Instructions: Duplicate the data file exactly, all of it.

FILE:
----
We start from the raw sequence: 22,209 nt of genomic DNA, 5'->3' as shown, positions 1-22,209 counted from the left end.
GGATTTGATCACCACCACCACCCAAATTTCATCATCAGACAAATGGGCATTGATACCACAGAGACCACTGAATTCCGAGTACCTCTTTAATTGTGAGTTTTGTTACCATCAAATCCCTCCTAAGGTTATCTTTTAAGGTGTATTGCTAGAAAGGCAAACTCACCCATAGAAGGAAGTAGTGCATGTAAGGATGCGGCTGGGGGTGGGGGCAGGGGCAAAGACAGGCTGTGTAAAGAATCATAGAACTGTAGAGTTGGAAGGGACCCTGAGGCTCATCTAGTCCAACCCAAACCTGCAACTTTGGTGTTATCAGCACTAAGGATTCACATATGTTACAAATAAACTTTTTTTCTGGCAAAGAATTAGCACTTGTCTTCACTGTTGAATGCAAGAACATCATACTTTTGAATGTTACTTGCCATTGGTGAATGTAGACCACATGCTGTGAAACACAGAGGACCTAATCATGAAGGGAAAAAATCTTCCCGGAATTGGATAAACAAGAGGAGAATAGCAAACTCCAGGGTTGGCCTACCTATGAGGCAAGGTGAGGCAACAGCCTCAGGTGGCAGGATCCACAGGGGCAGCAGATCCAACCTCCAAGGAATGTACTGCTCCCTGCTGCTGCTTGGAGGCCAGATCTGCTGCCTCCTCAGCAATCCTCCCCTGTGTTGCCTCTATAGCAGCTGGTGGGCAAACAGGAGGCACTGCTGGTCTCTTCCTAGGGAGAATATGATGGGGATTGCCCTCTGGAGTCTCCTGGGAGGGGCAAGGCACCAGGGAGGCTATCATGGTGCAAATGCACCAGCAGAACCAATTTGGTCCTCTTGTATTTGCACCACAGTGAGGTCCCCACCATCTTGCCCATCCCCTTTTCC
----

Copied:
We start from the raw sequence: 22,209 nt of genomic DNA, 5'->3' as shown, positions 1-22,209 counted from the left end.
GGATTTGATCACCACCACCACCCAAATTTCATCATCAGACAAATGGGCATTGATACCACAGAGACCACTGAATTCCGAGTACCTCTTTAATTGTGAGTTTTGTTACCATCAAATCCCTCCTAAGGTTATCTTTTAAGGTGTATTGCTAGAAAGGCAAACTCACCCATAGAAGGAAGTAGTGCATGTAAGGATGCGGCTGGGGGTGGGGGCAGGGGCAAAGACAGGCTGTGTAAAGAATCATAGAACTGTAGAGTTGGAAGGGACCCTGAGGCTCATCTAGTCCAACCCAAACCTGCAACTTTGGTGTTATCAGCACTAAGGATTCACATATGTTACAAATAAACTTTTTTTCTGGCAAAGAATTAGCACTTGTCTTCACTGTTGAATGCAAGAACATCATACTTTTGAATGTTACTTGCCATTGGTGAATGTAGACCACATGCTGTGAAACACAGAGGACCTAATCATGAAGGGAAAAAATCTTCCCGGAATTGGATAAACAAGAGGAGAATAGCAAACTCCAGGGTTGGCCTACCTATGAGGCAAGGTGAGGCAACAGCCTCAGGTGGCAGGATCCACAGGGGCAGCAGATCCAACCTCCAAGGAATGTACTGCTCCCTGCTGCTGCTTGGAGGCCAGATCTGCTGCCTCCTCAGCAATCCTCCCCTGTGTTGCCTCTATAGCAGCTGGTGGGCAAACAGGAGGCACTGCTGGTCTCTTCCTAGGGAGAATATGATGGGGATTGCCCTCTGGAGTCTCCTGGGAGGGGCAAGGCACCAGGGAGGCTATCATGGTGCAAATGCACCAGCAGAACCAATTTGGTCCTCTTGTATTTGCACCACAGTGAGGTCCCCACCATCTTGCCCATCCCCTTTTCC